1. There’s Yes Yes in Your Eyes
2. Blue Skies
3. New Iberia Blues
4. Gate Mouth
5. My Life Will Be Sweeter Some Day
6. Salutation March
7. Storyville Blues (a.k.a. Those Draftin’ Blues)
8. Sing On
9. Just a Little While to Stay Here
10. Gettysburg March
Recorded at Langley Vale Village Hall, Epsom, Surrey, on Dec., 20, 1986.
Ken Colyer – Cornet, vocal (track 9)
Mike Pointon – Trombone
George Berry – Clarinet, tenor sax
Ray Foxley – Piano
John Griffith – Banjo
Alyn Shipton – Tuba
Colin Bowden – Drums
At the outset, let us get the caveats out of the way. Upbeat and Mike Pointon, who wrote the note on the back cover of the DVD case, readily admit to the
shortcomings of this DVD—it is of amateur quality with grainy black-and-white photography, uncertain focus at times, sound that is less than hi-fi, and a
slight lack of sync between video and sound. Small wonder that Liz Biddle of Upbeat had to think long and hard about issuing it.
Fortunately, however, she decided to go ahead, and the result is Upbeat has made another contribution to documenting the history of jazz in the U.K. by
making it available. Ken Colyer is generally acknowledged as being one of the central figures in traditional jazz in Britain, but the film offerings of him
in performance are slim; so this video, some sixty-eight and a half minutes long, helps augment their number. Although this was not the “classic” Ken
Colyer band, it is a very respectable one, given the personnel, and as is almost always the case, is molded by Colyer into a “Colyer band.” Some were
members of previous Colyer bands, including Bowden and Foxley, and intermittently Pointon had played with Colyer.
Other than Just a Little While to Stay Here, with a largely off-mike vocal by Colyer, and Gettysburg March, the tunes on this playlist
are not among those frequently recorded by Colyer to my knowledge, so there is the opportunity to hear some less-than-familiar Colyer renditions. Despite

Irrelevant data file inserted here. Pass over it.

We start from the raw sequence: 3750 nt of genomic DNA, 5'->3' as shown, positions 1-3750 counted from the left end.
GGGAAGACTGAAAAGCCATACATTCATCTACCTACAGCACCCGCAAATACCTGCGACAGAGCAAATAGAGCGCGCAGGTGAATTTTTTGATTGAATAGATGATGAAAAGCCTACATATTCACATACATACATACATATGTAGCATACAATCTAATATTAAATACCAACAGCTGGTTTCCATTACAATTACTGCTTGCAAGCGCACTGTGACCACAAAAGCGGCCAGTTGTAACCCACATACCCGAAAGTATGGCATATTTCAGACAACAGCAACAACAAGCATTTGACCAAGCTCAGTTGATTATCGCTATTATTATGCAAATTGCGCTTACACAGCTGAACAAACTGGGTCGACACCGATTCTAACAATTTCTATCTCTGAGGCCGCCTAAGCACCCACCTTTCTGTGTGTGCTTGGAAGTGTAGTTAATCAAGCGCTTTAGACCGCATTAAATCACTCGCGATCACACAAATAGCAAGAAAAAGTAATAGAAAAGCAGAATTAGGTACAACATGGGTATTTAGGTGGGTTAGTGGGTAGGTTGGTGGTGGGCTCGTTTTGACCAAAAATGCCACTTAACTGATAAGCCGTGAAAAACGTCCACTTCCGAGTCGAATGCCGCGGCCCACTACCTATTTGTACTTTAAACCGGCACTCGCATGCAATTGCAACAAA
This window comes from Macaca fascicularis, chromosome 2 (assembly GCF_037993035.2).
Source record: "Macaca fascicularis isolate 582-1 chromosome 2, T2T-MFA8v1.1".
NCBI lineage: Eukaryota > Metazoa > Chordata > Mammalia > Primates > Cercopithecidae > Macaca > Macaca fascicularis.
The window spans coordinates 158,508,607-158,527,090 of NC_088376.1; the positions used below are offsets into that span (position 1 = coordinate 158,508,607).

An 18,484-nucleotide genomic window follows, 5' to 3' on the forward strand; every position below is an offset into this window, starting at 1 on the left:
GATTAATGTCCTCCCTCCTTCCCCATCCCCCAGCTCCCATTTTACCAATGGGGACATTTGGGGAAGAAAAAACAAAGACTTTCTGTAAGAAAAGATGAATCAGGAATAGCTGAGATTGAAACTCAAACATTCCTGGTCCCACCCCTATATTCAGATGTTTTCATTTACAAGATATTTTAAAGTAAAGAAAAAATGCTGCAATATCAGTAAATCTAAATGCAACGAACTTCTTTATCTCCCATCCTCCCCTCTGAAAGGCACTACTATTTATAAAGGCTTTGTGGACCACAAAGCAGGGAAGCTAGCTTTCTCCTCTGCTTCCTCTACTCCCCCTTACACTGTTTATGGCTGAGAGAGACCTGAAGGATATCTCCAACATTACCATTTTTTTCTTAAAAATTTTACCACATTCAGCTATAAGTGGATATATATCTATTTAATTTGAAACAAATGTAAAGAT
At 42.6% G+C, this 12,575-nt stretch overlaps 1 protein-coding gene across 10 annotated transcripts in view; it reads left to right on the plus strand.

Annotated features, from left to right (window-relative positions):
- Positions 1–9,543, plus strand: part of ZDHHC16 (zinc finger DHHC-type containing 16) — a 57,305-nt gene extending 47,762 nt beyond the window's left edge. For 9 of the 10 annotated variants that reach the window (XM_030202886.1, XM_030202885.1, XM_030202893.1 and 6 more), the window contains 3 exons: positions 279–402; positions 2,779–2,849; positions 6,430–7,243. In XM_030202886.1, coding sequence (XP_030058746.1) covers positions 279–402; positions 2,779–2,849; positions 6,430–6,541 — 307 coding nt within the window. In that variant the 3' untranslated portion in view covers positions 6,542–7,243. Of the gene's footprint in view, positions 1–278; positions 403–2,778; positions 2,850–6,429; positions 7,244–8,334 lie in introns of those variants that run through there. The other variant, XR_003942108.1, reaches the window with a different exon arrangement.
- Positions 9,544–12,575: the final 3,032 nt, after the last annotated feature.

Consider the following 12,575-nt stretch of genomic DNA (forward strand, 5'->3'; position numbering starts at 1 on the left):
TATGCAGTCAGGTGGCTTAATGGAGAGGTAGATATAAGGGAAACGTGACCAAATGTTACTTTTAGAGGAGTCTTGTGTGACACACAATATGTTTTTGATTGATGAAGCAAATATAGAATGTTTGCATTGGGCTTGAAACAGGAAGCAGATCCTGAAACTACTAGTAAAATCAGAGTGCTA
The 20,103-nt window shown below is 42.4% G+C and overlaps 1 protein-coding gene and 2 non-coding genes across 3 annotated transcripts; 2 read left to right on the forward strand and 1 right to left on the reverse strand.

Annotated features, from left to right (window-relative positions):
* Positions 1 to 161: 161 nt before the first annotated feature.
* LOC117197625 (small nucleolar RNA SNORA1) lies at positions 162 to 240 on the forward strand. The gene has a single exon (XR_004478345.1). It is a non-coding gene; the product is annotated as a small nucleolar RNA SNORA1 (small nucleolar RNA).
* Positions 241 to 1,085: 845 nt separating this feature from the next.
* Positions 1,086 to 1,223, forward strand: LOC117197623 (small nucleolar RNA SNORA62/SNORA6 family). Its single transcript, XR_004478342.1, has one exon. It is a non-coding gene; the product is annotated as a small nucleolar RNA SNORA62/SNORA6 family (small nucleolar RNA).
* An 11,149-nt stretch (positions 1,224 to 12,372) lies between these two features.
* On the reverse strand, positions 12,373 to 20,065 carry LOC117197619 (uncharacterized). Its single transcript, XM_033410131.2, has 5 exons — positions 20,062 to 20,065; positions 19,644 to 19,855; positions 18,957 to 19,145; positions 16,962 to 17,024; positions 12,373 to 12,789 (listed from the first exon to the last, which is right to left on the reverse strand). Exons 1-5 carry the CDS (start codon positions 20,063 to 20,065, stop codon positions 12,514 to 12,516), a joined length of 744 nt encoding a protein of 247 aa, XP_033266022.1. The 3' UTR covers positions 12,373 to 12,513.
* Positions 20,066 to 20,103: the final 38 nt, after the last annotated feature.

his having been ill and, not long after this date, having to give up playing his horn, he is still on good form here. His wah-wah mute work is fine, but
despite the hat mute’s being there, he does not make much use of it, unfortunately. His band mates follow along, handling flawlessly the segues in the
marches from march time to four-four and providing support as necessary for the rest. Colyer’s solos are all worth listening to, as is usually the case,
and in the New Orleans tradition he backs those of the others with sympathetic riffing, just as they do for him. Adequate opportunity is given everyone to
explore each number, the selections’ lengths varying between five-and-a-half and eight-and-a-half minutes duration, but only the front line and piano avail
themselves of such chances to solo. Musically the performance overall is very satisfying.
In addition, we also get a good sense of the club and the club atmosphere (smoky!) as the videographer, from time to time, has the camera pan the audience,
which at one point includes a woman knitting as she listen to the music and at another a young lad sitting in front wearing a shirt and tie (!) who seems
to be engrossed with the music. Later in the video we see he has moved to the rear side of the band to be close to Bowden to get a proper look at what he
is doing. These shots establish a kind of intimacy, pulling us into the proceedings—we get the feeling of being there.
I have no hesitation in recommending this video disc, given the caveats listed above. The folks at the Upbeat label have been very forthright in bringing
these to the buyer’s attention, so there should be no surprises. Liz Biddle and Upbeat have to be congratulated for making this video available and adding
to the story of British jazz. Colyer aficionados will want to waste no time in adding it to their collections.
More information is available at the Upbeat web site, www.upbeat.co.uk.